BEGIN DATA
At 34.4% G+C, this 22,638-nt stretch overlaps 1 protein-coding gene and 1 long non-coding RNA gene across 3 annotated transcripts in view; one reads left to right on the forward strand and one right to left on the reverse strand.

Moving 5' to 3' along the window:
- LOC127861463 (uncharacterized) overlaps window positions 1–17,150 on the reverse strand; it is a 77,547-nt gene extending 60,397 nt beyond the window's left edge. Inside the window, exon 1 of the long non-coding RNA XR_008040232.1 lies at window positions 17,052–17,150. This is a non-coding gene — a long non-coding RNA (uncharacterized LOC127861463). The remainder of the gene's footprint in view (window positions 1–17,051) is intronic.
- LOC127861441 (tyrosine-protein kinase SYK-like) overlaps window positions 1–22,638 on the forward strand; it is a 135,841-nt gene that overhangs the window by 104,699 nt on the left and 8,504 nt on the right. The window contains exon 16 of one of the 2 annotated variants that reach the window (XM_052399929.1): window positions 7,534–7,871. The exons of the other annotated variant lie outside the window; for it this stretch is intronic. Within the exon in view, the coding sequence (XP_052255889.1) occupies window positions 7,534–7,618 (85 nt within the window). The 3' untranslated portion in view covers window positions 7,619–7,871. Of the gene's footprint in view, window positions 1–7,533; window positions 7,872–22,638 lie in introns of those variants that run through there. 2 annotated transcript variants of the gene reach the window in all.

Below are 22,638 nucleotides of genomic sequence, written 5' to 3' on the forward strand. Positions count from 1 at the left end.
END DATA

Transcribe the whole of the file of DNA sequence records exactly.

At 34.4% G+C, this 22,638-nt stretch overlaps 1 protein-coding gene and 1 long non-coding RNA gene across 3 annotated transcripts in view; one reads left to right on the forward strand and one right to left on the reverse strand.

Moving 5' to 3' along the window:
- LOC127861463 (uncharacterized) overlaps window positions 1–17,150 on the reverse strand; it is a 77,547-nt gene extending 60,397 nt beyond the window's left edge. Inside the window, exon 1 of the long non-coding RNA XR_008040232.1 lies at window positions 17,052–17,150. This is a non-coding gene — a long non-coding RNA (uncharacterized LOC127861463). The remainder of the gene's footprint in view (window positions 1–17,051) is intronic.
- LOC127861441 (tyrosine-protein kinase SYK-like) overlaps window positions 1–22,638 on the forward strand; it is a 135,841-nt gene that overhangs the window by 104,699 nt on the left and 8,504 nt on the right. The window contains exon 16 of one of the 2 annotated variants that reach the window (XM_052399929.1): window positions 7,534–7,871. The exons of the other annotated variant lie outside the window; for it this stretch is intronic. Within the exon in view, the coding sequence (XP_052255889.1) occupies window positions 7,534–7,618 (85 nt within the window). The 3' untranslated portion in view covers window positions 7,619–7,871. Of the gene's footprint in view, window positions 1–7,533; window positions 7,872–22,638 lie in introns of those variants that run through there. 2 annotated transcript variants of the gene reach the window in all.

Below are 22,638 nucleotides of genomic sequence, written 5' to 3' on the forward strand. Positions count from 1 at the left end.